On the possibilities of a more permanent endeavor, Greenspan says, “The possibilities are endless. Treviño is a dear friend, talented chef, and businessman who I'd love to work with continually. There have been talks, and if the right opportunity presents itself, who knows?” Next Thursday's opening celebration will kick off at 7 p.m. and feature specialty cocktails, passed hors d’oeuvres, a live klezmer band, and Latin lounge music by El Shaman. Beachfront dinner service will continue through Sunday from 6 to 11 p.m. 161 Ocean Dr., Miami Beach, 305-967-2465
What to Wear to the Boat Show
Outfit inspiration for this weekend’s Miami International Boat Show.
February 12, 2013
As the Miami International Boat Show docks at the Miami Beach Convention Center, there’s just one question on our minds: what to wear? To get our sartorial ducks in a row, we scoured The Shops at The Fontainebleau Miami Beach (4441 Collins Ave., Miami Beach) for nautical looks to wear on an afternoon sail or seaside stroll. Ida and Harry boutique and Aquamarine Swim Shop housed a few of our favorite finds.
Dena Marino Talks Swine & Wine
MC Kitchen's leading lady shares dish inspiration for the upcoming SoBe WFF event.
February 11, 2013
MC Kitchen chef Dena Marino
Dena Marino helms the kitchen at the Design District's recently opened MC Kitchen, creating ingredient-focused, rustic Italian dishes for brunch, lunch, and dinner. Coming up at the South Beach Wine & Food Festival (SoBe WFF), the Colorado native and Iron Chef alum will whip up a pork rillette cannoli dipped in cocoa fried rinds with an amarena cherry gravy for the Swine & Wine pork roast event (February 24). Joining her at The Biltmore for the roast will be host and fellow chef Michelle Bernstein, Goya Foods, and Pat LaFrieda Meats. Here we get insight on Marino's Swine & Wine dish, and her menu at MC Kitchen.
What inspired your pork cannoli dish for Swine & Wine?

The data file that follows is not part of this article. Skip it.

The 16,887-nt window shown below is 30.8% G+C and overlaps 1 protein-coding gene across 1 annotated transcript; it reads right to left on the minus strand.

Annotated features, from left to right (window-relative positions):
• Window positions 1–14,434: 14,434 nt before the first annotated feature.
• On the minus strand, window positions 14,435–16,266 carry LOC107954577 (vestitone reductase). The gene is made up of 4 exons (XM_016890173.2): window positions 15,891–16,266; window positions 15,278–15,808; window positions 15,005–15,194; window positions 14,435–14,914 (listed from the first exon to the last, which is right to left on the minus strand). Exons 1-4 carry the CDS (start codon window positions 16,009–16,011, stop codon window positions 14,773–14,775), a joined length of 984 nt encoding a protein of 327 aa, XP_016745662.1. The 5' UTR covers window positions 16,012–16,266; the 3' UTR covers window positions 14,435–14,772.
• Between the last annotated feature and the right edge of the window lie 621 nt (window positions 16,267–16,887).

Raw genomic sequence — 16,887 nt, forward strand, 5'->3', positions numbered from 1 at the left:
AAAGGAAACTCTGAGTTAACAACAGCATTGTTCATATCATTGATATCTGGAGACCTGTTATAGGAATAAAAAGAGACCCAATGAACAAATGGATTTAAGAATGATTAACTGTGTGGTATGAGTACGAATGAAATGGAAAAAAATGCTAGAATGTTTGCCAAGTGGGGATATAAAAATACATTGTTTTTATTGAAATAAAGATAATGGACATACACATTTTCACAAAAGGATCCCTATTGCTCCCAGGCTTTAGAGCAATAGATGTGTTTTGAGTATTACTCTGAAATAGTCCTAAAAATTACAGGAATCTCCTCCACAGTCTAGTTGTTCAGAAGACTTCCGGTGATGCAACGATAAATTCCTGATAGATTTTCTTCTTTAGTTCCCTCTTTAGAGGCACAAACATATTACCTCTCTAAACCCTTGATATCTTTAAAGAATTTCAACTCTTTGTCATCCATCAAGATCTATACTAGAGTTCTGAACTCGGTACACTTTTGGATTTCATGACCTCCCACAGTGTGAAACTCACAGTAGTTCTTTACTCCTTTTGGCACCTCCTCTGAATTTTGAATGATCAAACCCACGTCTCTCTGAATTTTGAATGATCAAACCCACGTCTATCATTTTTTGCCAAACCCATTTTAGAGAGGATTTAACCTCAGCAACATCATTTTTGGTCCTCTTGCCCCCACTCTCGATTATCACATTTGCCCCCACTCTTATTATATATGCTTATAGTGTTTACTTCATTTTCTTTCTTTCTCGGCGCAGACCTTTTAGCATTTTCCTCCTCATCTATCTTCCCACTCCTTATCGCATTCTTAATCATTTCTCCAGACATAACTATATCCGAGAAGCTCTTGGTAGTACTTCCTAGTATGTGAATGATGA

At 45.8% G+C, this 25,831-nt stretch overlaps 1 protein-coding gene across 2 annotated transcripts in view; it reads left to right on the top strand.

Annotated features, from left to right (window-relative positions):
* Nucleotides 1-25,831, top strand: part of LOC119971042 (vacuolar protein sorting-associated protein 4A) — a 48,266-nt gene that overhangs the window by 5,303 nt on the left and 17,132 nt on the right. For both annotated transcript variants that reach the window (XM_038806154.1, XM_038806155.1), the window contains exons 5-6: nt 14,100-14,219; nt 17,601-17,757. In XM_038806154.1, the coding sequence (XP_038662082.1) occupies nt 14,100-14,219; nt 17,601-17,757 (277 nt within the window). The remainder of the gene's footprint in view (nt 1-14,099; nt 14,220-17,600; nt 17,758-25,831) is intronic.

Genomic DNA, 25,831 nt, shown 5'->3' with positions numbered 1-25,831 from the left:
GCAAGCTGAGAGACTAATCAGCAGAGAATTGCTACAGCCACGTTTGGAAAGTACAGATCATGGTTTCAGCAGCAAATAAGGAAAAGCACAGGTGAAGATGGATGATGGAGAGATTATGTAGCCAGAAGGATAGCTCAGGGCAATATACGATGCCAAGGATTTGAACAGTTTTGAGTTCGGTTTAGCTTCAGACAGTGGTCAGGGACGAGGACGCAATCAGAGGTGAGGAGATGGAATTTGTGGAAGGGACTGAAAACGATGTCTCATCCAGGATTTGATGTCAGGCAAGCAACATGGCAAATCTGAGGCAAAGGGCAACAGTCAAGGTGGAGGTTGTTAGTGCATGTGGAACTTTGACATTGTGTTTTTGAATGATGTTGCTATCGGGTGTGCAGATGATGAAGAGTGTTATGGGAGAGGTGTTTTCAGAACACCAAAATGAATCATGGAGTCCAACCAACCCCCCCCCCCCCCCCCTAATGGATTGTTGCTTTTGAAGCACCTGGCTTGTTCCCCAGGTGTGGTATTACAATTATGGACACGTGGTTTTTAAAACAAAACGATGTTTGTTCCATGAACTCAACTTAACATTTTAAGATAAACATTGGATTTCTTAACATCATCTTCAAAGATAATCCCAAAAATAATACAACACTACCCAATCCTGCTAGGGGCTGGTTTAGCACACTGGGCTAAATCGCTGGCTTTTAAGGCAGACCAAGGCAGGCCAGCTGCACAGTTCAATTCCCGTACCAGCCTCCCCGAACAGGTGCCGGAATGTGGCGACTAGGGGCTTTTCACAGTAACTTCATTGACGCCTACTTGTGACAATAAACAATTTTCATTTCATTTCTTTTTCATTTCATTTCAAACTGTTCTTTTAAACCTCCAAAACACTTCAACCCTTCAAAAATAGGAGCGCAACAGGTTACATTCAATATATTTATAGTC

DENA MARINO: South Beach Wine & Food Festival is all about celebrating culinary creativity, so we wanted to create a dish that was conceptual to the type of food MC Kitchen serves, but still playful. By creating the a pork rillette stuffed cannoli we were able to balance both sweet and savory, as well as use a majority of the pig. Our dish looks to achieve the perfect marriage of sweet, spicy, salty, and crunchy … all in a single bite!
How does your time spent in Colorado influence your cooking?
DM: We try to use certain products that we used in our other restaurants, which we've grown to know and love. We try to support small vendors, they don't have to be local, per se, but they have to be mindful and passionate about what they do. I can taste it and see it in their product. Speaking to taste, we also try to incorporate protein that speaks to Colorado and the Mountain West market. For instance, the venison we use for the Bolognese.
Any SoBe WFF events that you are looking forward to attending?
DM: I probably will not get to attend many— actually any—events, with the exception of the one I'm participating in of course. This is [MC Kitchen's] first year being open during the festival, so I want to be in the restaurant catering to the appetites.
Whose culinary style do you admire?
DM: There are many culinary styles that I admire. One is my mentor Michael Chiarello, but I also wildly respect Alice Waters, Mario Batali, and Eric Ripert.